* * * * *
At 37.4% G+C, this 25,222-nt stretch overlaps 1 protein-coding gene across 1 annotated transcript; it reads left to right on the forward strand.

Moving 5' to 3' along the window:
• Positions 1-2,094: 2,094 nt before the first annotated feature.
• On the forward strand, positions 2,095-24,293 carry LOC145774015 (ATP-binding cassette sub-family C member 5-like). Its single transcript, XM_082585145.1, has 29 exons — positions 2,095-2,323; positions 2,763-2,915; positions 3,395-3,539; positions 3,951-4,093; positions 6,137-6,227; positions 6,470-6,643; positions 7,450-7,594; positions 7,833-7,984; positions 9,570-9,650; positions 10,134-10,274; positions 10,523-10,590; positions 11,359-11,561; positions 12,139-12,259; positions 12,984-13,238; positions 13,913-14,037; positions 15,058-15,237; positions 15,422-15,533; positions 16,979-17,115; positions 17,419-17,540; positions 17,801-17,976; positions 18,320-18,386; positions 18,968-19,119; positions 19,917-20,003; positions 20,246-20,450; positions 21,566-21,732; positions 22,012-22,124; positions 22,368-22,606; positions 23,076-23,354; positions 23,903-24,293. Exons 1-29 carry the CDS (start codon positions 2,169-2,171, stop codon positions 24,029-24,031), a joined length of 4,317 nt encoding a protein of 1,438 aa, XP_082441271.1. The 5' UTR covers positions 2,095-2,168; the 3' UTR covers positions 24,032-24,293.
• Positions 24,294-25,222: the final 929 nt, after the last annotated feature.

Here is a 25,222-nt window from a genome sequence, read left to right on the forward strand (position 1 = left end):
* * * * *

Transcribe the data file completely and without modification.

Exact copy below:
At 37.4% G+C, this 25,222-nt stretch overlaps 1 protein-coding gene across 1 annotated transcript; it reads left to right on the forward strand.

Moving 5' to 3' along the window:
• Positions 1-2,094: 2,094 nt before the first annotated feature.
• On the forward strand, positions 2,095-24,293 carry LOC145774015 (ATP-binding cassette sub-family C member 5-like). Its single transcript, XM_082585145.1, has 29 exons — positions 2,095-2,323; positions 2,763-2,915; positions 3,395-3,539; positions 3,951-4,093; positions 6,137-6,227; positions 6,470-6,643; positions 7,450-7,594; positions 7,833-7,984; positions 9,570-9,650; positions 10,134-10,274; positions 10,523-10,590; positions 11,359-11,561; positions 12,139-12,259; positions 12,984-13,238; positions 13,913-14,037; positions 15,058-15,237; positions 15,422-15,533; positions 16,979-17,115; positions 17,419-17,540; positions 17,801-17,976; positions 18,320-18,386; positions 18,968-19,119; positions 19,917-20,003; positions 20,246-20,450; positions 21,566-21,732; positions 22,012-22,124; positions 22,368-22,606; positions 23,076-23,354; positions 23,903-24,293. Exons 1-29 carry the CDS (start codon positions 2,169-2,171, stop codon positions 24,029-24,031), a joined length of 4,317 nt encoding a protein of 1,438 aa, XP_082441271.1. The 5' UTR covers positions 2,095-2,168; the 3' UTR covers positions 24,032-24,293.
• Positions 24,294-25,222: the final 929 nt, after the last annotated feature.

Here is a 25,222-nt window from a genome sequence, read left to right on the forward strand (position 1 = left end):